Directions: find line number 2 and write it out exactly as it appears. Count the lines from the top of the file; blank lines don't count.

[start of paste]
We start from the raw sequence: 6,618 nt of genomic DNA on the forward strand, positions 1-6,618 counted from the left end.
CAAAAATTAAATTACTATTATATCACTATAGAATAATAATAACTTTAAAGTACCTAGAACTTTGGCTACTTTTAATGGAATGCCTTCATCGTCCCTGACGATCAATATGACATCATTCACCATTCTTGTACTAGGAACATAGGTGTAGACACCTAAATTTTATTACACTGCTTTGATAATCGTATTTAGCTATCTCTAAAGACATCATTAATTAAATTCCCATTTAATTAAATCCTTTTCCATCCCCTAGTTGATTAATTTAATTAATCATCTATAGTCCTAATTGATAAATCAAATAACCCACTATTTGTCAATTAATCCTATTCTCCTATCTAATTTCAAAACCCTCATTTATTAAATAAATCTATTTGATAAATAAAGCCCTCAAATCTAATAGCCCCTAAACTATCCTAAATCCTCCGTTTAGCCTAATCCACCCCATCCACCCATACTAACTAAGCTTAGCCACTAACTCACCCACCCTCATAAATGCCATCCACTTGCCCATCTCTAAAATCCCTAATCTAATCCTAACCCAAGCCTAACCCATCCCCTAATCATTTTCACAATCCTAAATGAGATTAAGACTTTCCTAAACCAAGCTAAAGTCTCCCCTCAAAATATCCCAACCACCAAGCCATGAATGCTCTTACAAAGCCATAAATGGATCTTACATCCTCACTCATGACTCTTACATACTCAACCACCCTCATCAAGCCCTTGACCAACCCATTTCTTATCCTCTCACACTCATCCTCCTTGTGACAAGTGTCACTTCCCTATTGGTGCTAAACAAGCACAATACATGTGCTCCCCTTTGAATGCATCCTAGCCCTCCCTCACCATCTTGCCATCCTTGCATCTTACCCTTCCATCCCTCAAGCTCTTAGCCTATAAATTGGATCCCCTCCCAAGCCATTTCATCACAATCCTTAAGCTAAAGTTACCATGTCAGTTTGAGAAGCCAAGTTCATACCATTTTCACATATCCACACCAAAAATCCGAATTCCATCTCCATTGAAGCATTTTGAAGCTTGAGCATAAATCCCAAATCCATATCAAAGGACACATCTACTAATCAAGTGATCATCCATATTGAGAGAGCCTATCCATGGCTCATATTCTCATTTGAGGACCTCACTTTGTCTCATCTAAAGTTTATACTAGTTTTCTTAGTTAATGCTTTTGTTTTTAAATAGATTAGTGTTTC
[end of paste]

CAAAAATTAAATTACTATTATATCACTATAGAATAATAATAACTTTAAAGTACCTAGAACTTTGGCTACTTTTAATGGAATGCCTTCATCGTCCCTGACGATCAATATGACATCATTCACCATTCTTGTACTAGGAACATAGGTGTAGACACCTAAATTTTATTACACTGCTTTGATAATCGTATTTAGCTATCTCTAAAGACATCATTAATTAAATTCCCATTTAATTAAATCCTTTTCCATCCCCTAGTTGATTAATTTAATTAATCATCTATAGTCCTAATTGATAAATCAAATAACCCACTATTTGTCAATTAATCCTATTCTCCTATCTAATTTCAAAACCCTCATTTATTAAATAAATCTATTTGATAAATAAAGCCCTCAAATCTAATAGCCCCTAAACTATCCTAAATCCTCCGTTTAGCCTAATCCACCCCATCCACCCATACTAACTAAGCTTAGCCACTAACTCACCCACCCTCATAAATGCCATCCACTTGCCCATCTCTAAAATCCCTAATCTAATCCTAACCCAAGCCTAACCCATCCCCTAATCATTTTCACAATCCTAAATGAGATTAAGACTTTCCTAAACCAAGCTAAAGTCTCCCCTCAAAATATCCCAACCACCAAGCCATGAATGCTCTTACAAAGCCATAAATGGATCTTACATCCTCACTCATGACTCTTACATACTCAACCACCCTCATCAAGCCCTTGACCAACCCATTTCTTATCCTCTCACACTCATCCTCCTTGTGACAAGTGTCACTTCCCTATTGGTGCTAAACAAGCACAATACATGTGCTCCCCTTTGAATGCATCCTAGCCCTCCCTCACCATCTTGCCATCCTTGCATCTTACCCTTCCATCCCTCAAGCTCTTAGCCTATAAATTGGATCCCCTCCCAAGCCATTTCATCACAATCCTTAAGCTAAAGTTACCATGTCAGTTTGAGAAGCCAAGTTCATACCATTTTCACATATCCACACCAAAAATCCGAATTCCATCTCCATTGAAGCATTTTGAAGCTTGAGCATAAATCCCAAATCCATATCAAAGGACACATCTACTAATCAAGTGATCATCCATATTGAGAGAGCCTATCCATGGCTCATATTCTCATTTGAGGACCTCACTTTGTCTCATCTAAAGTTTATACTAGTTTTCTTAGTTAATGCTTTTGTTTTTAAATAGATTAGTGTTTC